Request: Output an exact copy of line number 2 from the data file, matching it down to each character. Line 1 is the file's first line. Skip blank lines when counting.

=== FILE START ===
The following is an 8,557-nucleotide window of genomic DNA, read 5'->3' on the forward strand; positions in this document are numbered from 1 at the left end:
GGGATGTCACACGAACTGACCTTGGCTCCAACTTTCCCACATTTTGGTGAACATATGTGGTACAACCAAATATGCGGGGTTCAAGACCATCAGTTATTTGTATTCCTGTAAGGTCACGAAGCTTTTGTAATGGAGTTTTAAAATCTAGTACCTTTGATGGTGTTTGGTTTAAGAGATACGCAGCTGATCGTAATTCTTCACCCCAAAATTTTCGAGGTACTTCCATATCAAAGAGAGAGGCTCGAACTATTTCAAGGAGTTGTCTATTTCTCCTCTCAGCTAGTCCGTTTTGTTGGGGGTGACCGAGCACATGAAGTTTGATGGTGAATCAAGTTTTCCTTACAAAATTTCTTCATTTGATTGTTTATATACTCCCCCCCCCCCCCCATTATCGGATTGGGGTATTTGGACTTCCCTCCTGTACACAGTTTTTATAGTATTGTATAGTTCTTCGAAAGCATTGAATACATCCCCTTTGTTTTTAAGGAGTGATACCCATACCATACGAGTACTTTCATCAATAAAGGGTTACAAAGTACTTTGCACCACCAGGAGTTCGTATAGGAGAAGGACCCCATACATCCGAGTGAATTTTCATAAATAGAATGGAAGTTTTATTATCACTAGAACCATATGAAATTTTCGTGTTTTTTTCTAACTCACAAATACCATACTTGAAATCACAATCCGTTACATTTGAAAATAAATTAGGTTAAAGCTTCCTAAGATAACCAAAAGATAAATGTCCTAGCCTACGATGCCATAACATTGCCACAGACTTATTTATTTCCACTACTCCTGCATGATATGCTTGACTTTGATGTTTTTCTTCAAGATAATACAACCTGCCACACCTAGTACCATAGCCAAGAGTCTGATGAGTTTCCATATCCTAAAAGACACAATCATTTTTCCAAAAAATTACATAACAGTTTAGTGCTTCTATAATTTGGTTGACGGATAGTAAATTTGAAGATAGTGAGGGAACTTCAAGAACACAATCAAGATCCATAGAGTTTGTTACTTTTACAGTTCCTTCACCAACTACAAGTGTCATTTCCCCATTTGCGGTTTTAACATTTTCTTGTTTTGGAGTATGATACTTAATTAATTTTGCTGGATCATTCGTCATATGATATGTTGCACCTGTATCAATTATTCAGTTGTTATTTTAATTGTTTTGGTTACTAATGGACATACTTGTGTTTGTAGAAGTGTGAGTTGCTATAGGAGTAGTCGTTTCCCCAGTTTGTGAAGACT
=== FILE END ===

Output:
GGGATGTCACACGAACTGACCTTGGCTCCAACTTTCCCACATTTTGGTGAACATATGTGGTACAACCAAATATGCGGGGTTCAAGACCATCAGTTATTTGTATTCCTGTAAGGTCACGAAGCTTTTGTAATGGAGTTTTAAAATCTAGTACCTTTGATGGTGTTTGGTTTAAGAGATACGCAGCTGATCGTAATTCTTCACCCCAAAATTTTCGAGGTACTTCCATATCAAAGAGAGAGGCTCGAACTATTTCAAGGAGTTGTCTATTTCTCCTCTCAGCTAGTCCGTTTTGTTGGGGGTGACCGAGCACATGAAGTTTGATGGTGAATCAAGTTTTCCTTACAAAATTTCTTCATTTGATTGTTTATATACTCCCCCCCCCCCCCCATTATCGGATTGGGGTATTTGGACTTCCCTCCTGTACACAGTTTTTATAGTATTGTATAGTTCTTCGAAAGCATTGAATACATCCCCTTTGTTTTTAAGGAGTGATACCCATACCATACGAGTACTTTCATCAATAAAGGGTTACAAAGTACTTTGCACCACCAGGAGTTCGTATAGGAGAAGGACCCCATACATCCGAGTGAATTTTCATAAATAGAATGGAAGTTTTATTATCACTAGAACCATATGAAATTTTCGTGTTTTTTTCTAACTCACAAATACCATACTTGAAATCACAATCCGTTACATTTGAAAATAAATTAGGTTAAAGCTTCCTAAGATAACCAAAAGATAAATGTCCTAGCCTACGATGCCATAACATTGCCACAGACTTATTTATTTCCACTACTCCTGCATGATATGCTTGACTTTGATGTTTTTCTTCAAGATAATACAACCTGCCACACCTAGTACCATAGCCAAGAGTCTGATGAGTTTCCATATCCTAAAAGACACAATCATTTTTCCAAAAAATTACATAACAGTTTAGTGCTTCTATAATTTGGTTGACGGATAGTAAATTTGAAGATAGTGAGGGAACTTCAAGAACACAATCAAGATCCATAGAGTTTGTTACTTTTACAGTTCCTTCACCAACTACAAGTGTCATTTCCCCATTTGCGGTTTTAACATTTTCTTGTTTTGGAGTATGATACTTAATTAATTTTGCTGGATCATTCGTCATATGATATGTTGCACCTGTATCAATTATTCAGTTGTTATTTTAATTGTTTTGGTTACTAATGGACATACTTGTGTTTGTAGAAGTGTGAGTTGCTATAGGAGTAGTCGTTTCCCCAGTTTGTGAAGACT